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Africa’s record at the Fifa Confederations Cup has been a fairly checkered one, Nigeria owe it to themselves and to Africa to reach heights greater than any attained in the past

FEATURE
By Nana Frimpong

By virtue of their triumph at the Africa Cup of Nations back in January 2013, the Nigerian national team has earned the sole ticket to represent Africa at this month's Fifa Confederations Cup - the dress rehearsal for the 2014 World Cup in Brazil.

For the west Africans, it would be a second appearance at the competition, with their only other experience coming some 19 years prior after winning the Nations Cup in 1994.

That was the second of three editions - the first three, in fact - hosted by Saudi Arabia, and the Super Eagles, then represented by a team featuring current handlers Stephen Keshi and Daniel Amokachi, contested the last of the tournament’s now defunct six-team format and battled their way to the third-place play-offs, only to be pipped to bronze via a shoot-out loss to Mexico, Amokachi's missed attempt proving the difference.

Two years earlier, the Ivory Coast, conquerors of Africa in 1992, had had a disappointing campaign when they came last among the four teams that converged to challenge for the maiden King Fahd Cup, with 4-0 and 5-2 drubbings suffered to eventual winners Argentina and the USA standing out as the lowest points.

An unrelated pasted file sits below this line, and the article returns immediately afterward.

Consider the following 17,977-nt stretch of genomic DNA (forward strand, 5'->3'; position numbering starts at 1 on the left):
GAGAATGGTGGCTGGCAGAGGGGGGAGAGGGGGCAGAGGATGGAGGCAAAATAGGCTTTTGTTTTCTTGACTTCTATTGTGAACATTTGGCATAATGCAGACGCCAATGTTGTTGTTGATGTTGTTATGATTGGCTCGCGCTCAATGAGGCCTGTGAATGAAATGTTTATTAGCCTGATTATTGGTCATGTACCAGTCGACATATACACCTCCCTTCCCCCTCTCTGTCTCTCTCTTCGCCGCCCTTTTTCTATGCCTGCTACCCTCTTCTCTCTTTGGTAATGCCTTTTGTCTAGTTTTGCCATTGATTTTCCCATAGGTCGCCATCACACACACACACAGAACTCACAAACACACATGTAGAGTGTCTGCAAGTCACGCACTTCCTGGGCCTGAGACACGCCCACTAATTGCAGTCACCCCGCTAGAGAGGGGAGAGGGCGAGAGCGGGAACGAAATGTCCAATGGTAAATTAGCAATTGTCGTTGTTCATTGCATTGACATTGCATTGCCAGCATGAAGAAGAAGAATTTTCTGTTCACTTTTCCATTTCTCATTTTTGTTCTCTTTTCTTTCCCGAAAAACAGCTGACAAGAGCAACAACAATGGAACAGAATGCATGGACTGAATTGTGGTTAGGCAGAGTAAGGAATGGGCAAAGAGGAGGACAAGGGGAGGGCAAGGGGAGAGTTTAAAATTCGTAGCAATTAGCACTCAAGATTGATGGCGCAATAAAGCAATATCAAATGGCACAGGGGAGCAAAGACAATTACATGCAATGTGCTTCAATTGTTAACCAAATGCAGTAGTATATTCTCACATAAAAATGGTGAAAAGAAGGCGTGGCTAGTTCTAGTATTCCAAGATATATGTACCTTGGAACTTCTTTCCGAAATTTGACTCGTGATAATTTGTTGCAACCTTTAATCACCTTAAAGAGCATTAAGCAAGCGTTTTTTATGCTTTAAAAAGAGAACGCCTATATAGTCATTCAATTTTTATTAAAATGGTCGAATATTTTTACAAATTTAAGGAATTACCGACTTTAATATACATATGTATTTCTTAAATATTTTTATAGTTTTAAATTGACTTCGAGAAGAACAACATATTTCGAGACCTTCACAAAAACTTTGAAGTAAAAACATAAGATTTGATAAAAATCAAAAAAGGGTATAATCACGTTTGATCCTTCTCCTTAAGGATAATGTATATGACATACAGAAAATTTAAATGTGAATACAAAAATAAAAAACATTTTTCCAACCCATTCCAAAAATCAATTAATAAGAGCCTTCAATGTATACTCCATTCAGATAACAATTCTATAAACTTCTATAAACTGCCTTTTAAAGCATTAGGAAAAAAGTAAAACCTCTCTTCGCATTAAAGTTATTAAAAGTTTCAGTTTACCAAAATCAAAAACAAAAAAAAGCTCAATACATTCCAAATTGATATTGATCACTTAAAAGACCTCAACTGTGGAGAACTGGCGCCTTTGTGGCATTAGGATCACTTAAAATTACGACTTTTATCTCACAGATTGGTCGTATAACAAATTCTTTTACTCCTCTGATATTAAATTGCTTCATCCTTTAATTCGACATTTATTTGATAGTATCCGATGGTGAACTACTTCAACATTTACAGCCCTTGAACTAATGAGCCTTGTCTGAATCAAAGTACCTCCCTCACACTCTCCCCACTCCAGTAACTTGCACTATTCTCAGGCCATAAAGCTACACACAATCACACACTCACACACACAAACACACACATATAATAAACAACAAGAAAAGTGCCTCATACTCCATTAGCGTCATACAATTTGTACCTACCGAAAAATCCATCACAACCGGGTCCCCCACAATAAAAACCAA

The third and final experience for an African side on the Arabian coast brought no more joy than the earlier ones as Clive Barker’s South Africa, fresh from victory at their debut Afcon on home soil, were condemned to bottom-place in their group, scraping a single point to barely offset two losses suffered. One of those defeats came against Uruguay, a memorable fixture that helped announce the Bafana Bafana’s presence on the world stage, albeit ultimately seeing them cling to the wrong end of a 4-3 scoreline.

A credible representation would be a realistic expectation, yet if Keshi and his boys really do have it in them, they could dare to achieve more for Nigeria and for Africa


- Frimpong
Egypt, during Mexico 1999, became Africa’s next representatives at the showpiece, yet the Pharaohs, coached at the time by the legendary Mahmoud El-Gohary, put in a performance which mirrored closely that recorded by the South Africans in the preceding edition (two losses and a draw) and smacked of anything but the might of a team only just crowned champions of Africa.

The next two tournaments - hosted by Japan and France in 2001 and 2003 respectively - featured Cameroon, multiple victors of the Afcon at the turn of the millennium. The first proved a largely unpleasant experience, as the Indomitable Lions could only place third in their group, managing to win just a game.

The ensuing affair, however, proved markedly different and improved for themselves and for Africa in its entirety. Guided by German coach Winfried Schafer, along with the inspirational Rigobert Song and a certain Samuel Eto'o Fils (then only 22), the Cameroonians topped their group and secured advancement, courtesy two 1-0 wins against Turkey and Brazil, complemented by a favourable draw versus the USA. Another single-goal victory over Conmebol winners Colombia in the next round earned them a date in the final with the hosts and defending European champions at the Stade de France, where the gallant Africans succumbed to a Thierry Henry golden goal.